It wasn’t long ago that students leaving school campuses to buy their lunch from a local café or corner store was commonplace. In fact, that practice remains customary in many parts of this country and around the world. Students like myself essentially work full-time jobs with the school day and the work that comes with it, and, as such, one of the easiest and most accessible ways for us to participate in community life is to engage in local commerce and go around to stores. Until very recently, that was lauded and encouraged — even when it fell during our school lunch break.
The move away from that — and the subsequent imposition of rules and punishments limiting where students can go during the day — is, according to the writer of a response to The Baltimore Sun’s coverage of the Edmondson Village shooting (”Following safety rules might have saved students from shooting,” Jan. 7), necessary to “limit [student] risk” of community violence.
But rules banning students from leaving campus during the lunch break are a fool’s errand. They don’t work. Instead, they’re an easy way for the people in power to cover up the gaping wound of violence with an adhesive bandage of caution, while they fail to make the schools and the streets safer, year after year.
It is true, based on what the Baltimore Police Department believes happened on Wednesday, Jan. 4, that had those five students from Edmondson Westside High chosen to stay in the cafeteria that day, none of them might have been shot, and the student who died might still be alive. But victim blaming those who found themselves on the wrong side of a shooter that day because they were flouting school rules doesn’t solve the problem any more than the rules do.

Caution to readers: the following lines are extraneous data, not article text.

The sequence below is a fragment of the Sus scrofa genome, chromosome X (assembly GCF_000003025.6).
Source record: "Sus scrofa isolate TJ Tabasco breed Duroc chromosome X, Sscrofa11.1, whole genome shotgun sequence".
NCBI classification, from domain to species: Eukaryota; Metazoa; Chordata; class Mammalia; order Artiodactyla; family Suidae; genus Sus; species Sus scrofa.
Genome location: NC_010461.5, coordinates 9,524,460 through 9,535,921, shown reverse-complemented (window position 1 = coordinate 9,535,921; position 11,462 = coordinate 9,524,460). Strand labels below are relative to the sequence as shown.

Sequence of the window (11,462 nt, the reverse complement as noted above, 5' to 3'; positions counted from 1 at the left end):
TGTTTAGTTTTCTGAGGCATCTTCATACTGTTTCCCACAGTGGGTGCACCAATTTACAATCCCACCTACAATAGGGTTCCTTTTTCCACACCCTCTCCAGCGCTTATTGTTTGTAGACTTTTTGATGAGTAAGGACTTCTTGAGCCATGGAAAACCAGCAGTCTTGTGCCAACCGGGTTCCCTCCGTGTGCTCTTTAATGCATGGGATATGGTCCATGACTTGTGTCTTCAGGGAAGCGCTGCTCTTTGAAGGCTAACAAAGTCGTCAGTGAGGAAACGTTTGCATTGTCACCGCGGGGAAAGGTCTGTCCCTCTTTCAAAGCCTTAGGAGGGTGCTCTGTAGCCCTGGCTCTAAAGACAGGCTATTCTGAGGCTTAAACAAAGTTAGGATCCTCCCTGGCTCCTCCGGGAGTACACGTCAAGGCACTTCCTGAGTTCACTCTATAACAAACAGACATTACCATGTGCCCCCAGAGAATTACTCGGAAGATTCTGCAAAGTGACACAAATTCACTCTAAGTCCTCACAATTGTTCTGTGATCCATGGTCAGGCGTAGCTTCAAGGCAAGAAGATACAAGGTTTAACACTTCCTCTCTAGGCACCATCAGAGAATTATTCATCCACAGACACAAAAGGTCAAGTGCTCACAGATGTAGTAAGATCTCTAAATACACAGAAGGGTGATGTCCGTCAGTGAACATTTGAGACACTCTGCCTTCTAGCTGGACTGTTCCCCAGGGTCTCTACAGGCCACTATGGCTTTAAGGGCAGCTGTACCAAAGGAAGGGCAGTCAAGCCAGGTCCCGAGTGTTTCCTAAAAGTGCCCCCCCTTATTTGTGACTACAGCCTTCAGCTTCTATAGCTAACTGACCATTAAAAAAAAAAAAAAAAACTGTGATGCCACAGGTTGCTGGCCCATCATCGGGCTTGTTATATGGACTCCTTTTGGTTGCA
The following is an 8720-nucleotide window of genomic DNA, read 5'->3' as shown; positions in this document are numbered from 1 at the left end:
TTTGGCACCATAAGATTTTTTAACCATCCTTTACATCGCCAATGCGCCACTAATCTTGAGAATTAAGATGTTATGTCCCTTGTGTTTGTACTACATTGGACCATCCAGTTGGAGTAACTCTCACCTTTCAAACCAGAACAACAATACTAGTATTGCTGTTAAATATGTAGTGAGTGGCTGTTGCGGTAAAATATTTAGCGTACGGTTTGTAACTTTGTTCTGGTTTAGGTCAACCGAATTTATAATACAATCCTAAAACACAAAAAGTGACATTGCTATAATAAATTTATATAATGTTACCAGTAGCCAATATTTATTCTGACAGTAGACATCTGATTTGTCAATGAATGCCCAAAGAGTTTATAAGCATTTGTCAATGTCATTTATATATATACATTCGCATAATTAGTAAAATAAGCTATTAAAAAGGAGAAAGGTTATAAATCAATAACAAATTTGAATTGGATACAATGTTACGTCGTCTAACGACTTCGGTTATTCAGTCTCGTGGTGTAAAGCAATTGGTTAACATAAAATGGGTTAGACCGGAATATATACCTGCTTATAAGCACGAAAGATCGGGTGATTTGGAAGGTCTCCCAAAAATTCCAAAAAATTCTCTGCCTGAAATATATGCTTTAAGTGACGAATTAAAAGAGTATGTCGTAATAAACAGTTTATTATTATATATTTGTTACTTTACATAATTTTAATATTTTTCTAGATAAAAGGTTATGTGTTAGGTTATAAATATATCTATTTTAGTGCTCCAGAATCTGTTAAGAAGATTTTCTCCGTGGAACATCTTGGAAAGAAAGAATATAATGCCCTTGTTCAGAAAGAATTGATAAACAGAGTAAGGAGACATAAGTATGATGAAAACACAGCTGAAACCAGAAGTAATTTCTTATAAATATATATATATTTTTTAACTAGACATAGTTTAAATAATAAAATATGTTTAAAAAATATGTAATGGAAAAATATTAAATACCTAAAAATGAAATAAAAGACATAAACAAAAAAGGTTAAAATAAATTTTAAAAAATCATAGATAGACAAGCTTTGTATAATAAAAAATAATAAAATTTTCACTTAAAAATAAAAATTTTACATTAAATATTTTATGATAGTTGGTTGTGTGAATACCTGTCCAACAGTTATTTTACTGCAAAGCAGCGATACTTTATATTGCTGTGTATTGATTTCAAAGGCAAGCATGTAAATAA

Keeping a school campus closed from morning to evening or students locked away in class or at home are the worst of a wide number of possible policy solutions to gun violence. And they make our schools feel even more like adult prisons than they already do, with metal detectors and bag checks at each entrance.
As my friend Camille said to me, it’s a “dynamic choice to blame students sitting in the hospital with a gunshot wound for ‘breaking the rules’ instead of asking why there are so many guns on the streets in the first place.”
Students in Baltimore are often treated as younger and less intelligent than we are. If schools expect students to abide by rules that were not formed in consultation with us, and are enforced with no sense of accountability or justice, then they must have a better explanation when school shootings happen that extends beyond “it’s your fault.” The real problem is not necessarily in these rules, but in the fact that enforcing them becomes a distraction as the most obvious course of action for those in power, while every other tool we have for preventing school shootings falls by the wayside.
The bulk of Mayor Brandon Scott’s news conference in the aftermath of the shooting was aimed at criticizing the shopping center’s landlords for servicing students during the day. No emphasis whatsoever was made on the police department’s failure to prevent these kinds of events while Commissioner Michael Harrison stood directly to the mayor’s side; there was no emphasis whatsoever on this country’s abysmal and failing gun laws.
Maybe our peers from Edmondson were selfish that day to willingly break the rules, not knowing what might happen. But they should not be blamed, regardless of whether they broke the rules for an all-too-common course of events that was largely out of their control. What is equally selfish, if not more, is decision-makers in positions of power who choose to instill unintuitive rules in bad faith.
The Sun’s readers need not worry. Trust me: We think.
— Ethan Eblaghie, Baltimore
The writer is co-founder of the Baltimore Student Union.
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